Researchers have closed early a randomized clinical trial investigating the use of imatinib mesylate (Gleevec) as an adjuvant therapy following the resection of primary gastrointestinal stromal tumors (GISTs).
BETHESDA, Maryland-Researchers have closed early a randomized clinical trial investigating the use of imatinib mesylate (Gleevec) as an adjuvant therapy following the resection of primary gastrointestinal stromal tumors (GISTs). They acted after an interim analysis found significantly fewer GIST recurrences among patients getting the drug. Preliminary data showed that 97% of patients treated for 1 year with imatinib did not experience a recurrence of their disease vs 83% of placebo patients.
The data monitoring committee overseeing the multicenter trial conducted in the United States and Canada (ACOSOG Z9001) recommended release of the results from the prespecified analysis, which examined data from more than 600 patients enrolled in the study. The analysis found the trial had met its primary endpoint of increased recurrence-free survival. The current standard treatment for primary GIST is complete surgical removal of the tumor without any additional therapy.
"These results have major implications for patients with primary GIST," said principal investigator Ronald DeMatteo, MD, vice chair of surgery and head of the Division of General Surgical Oncology at Memorial Sloan-Kettering Cancer Center. "Conventional chemotherapy agents have been notoriously ineffective in GIST. This study for the first time demonstrated that targeted molecular therapy reduces the rate of recurrence after complete removal of a primary GIST."
More than 90% of GISTs are positive for Kit, the protein that imatinib targets to block cellular communication and prevent cell proliferation. The US Food and Drug Administration approved the drug in 2002 for use in treating unresectable or metastatic GIST on the basis of an objective response rate. No controlled trial has demonstrated increased survival or other clinical benefit from imatinib use.
"With these new data, we see that Gleevec may help patients with early GIST," said Diane Young, MD, head of global medical affairs at Novartis Oncology. "We will now work with the investigators on a submission to gain regulatory approval for Gleevec as adjuvant treatment for GIST."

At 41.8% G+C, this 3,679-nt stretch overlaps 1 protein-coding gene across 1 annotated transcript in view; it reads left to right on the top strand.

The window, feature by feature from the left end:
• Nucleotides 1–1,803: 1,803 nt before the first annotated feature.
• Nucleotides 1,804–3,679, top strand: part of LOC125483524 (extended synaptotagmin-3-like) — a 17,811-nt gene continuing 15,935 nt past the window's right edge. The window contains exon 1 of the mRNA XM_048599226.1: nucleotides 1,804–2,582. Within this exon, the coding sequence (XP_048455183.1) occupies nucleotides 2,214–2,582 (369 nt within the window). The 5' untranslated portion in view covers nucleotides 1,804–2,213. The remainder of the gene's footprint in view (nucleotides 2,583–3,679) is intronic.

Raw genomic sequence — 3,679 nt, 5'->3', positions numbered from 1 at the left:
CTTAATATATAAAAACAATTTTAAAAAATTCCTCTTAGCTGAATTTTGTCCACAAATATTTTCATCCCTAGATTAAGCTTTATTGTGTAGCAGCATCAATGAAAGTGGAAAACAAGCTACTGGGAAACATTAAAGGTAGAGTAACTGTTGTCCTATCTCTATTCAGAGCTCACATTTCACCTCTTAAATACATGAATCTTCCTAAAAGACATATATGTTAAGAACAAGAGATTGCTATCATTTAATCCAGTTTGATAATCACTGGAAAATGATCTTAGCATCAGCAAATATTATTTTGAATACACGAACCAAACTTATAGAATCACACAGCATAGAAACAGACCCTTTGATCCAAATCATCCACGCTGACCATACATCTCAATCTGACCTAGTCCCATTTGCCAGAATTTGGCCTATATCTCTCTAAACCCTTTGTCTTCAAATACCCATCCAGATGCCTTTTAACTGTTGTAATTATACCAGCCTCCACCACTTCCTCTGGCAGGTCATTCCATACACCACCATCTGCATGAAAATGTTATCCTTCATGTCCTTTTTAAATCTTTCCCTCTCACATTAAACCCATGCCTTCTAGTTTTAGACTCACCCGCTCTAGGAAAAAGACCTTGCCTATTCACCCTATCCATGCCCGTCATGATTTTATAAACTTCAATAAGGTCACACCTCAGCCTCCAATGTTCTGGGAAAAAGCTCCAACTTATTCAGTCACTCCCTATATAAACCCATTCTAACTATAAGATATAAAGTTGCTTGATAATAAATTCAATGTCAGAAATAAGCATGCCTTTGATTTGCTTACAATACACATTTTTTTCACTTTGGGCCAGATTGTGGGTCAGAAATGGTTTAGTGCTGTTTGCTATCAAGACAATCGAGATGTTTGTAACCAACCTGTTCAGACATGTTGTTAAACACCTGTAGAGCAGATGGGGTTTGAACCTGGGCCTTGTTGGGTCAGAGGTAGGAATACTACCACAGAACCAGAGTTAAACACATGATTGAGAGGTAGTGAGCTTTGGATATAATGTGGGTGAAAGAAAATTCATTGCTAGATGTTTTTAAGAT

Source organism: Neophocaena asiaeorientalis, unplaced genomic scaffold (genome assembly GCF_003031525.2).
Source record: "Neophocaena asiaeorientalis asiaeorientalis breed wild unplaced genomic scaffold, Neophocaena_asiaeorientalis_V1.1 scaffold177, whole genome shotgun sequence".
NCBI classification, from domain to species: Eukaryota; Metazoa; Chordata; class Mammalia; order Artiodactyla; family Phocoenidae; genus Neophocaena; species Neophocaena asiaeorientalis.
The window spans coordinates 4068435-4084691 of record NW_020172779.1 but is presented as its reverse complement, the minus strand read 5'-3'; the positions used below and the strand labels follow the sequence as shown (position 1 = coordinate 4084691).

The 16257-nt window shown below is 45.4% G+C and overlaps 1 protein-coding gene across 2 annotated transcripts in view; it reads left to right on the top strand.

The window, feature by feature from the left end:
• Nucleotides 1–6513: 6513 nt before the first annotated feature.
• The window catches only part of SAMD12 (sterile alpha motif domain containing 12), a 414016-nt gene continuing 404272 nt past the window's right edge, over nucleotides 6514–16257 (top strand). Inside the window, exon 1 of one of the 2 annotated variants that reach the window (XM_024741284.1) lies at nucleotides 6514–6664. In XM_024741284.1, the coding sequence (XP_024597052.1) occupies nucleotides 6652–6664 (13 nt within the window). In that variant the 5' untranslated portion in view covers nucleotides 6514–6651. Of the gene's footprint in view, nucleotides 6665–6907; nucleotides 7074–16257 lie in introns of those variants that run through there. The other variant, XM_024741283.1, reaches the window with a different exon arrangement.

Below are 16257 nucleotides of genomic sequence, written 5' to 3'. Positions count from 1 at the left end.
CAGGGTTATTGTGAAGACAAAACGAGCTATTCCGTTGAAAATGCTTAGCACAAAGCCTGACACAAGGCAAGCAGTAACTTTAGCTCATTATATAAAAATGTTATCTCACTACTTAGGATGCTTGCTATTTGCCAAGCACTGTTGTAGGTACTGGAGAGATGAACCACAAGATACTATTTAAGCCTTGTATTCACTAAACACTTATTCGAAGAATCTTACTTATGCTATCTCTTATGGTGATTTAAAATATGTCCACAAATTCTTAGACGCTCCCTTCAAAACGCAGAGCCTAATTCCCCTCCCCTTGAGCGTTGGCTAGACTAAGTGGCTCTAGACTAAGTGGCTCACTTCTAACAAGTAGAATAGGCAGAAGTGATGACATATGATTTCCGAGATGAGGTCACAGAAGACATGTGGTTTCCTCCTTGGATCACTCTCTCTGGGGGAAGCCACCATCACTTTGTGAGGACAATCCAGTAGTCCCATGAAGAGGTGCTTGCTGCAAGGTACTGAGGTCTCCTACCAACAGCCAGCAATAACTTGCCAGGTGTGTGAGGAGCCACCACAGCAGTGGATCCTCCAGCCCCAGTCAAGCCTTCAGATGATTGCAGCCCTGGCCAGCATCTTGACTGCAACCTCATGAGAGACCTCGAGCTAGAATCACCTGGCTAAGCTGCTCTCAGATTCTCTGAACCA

The National Cancer Institute sponsored the clinical trial, which was led by the American College of Surgeons Oncology Group and included researchers from five NCI-supported North American Cooperative Oncology Groups.
The protocol for the multicenter, placebo-controlled, double-blind trial called for the enrollment of 732 patients at sites in 40 states and 5 Canadian provinces. Accrual began in June 2002 and ended in April 2007. The study's primary endpoint was recurrence-free survival as measured by serial CT scans at 3 to 6 months. Overall survival, measured by serial doctor visits at 3 to 6 months, served as the secondary endpoint.
Entry requirements included a confirmed primary GIST tumor of at least 3 cm in maximum diameter, no peritoneal or distant metastasis, complete resection of the tumor within the past 14 to 70 days, and a positive tumor stain for Kit receptor tyrosine kinase. Exclusion criteria included no concurrent anticancer biologic agents, no prior postoperative or current anticancer chemotherapy, and no prior postoperative radiotherapy.
Study patients were randomized to receive either one 400 mg tablet of imatinib or placebo daily for 1 year. Researchers unblinded the records of patients who developed a recurrence of GIST during the trial. Those patients taking imatinib continued on the drug but at a higher dose, and those receiving placebo had the option to receive imatinib for 1 year. With closure of the study, patients in the placebo arm were given the choice of switching to imatinib therapy to try to forestall a recurrence.
Most of the imatinib-treated patients in the trial tolerated the drug well, according to investigators, although the majority of those taking the 400 mg daily dose experienced adverse events at some time. These side effects were similar to those observed in other clinical trials of the agent, including nausea, diarrhea, and edema, and most of them ranked mild to moderate in severity.
Novartis provided the drug and partial funding for the trial under an existing agreement with NCI. The American College of Surgeons also provided support. The investigators plan to present the full results of the trial at a future medical meeting.
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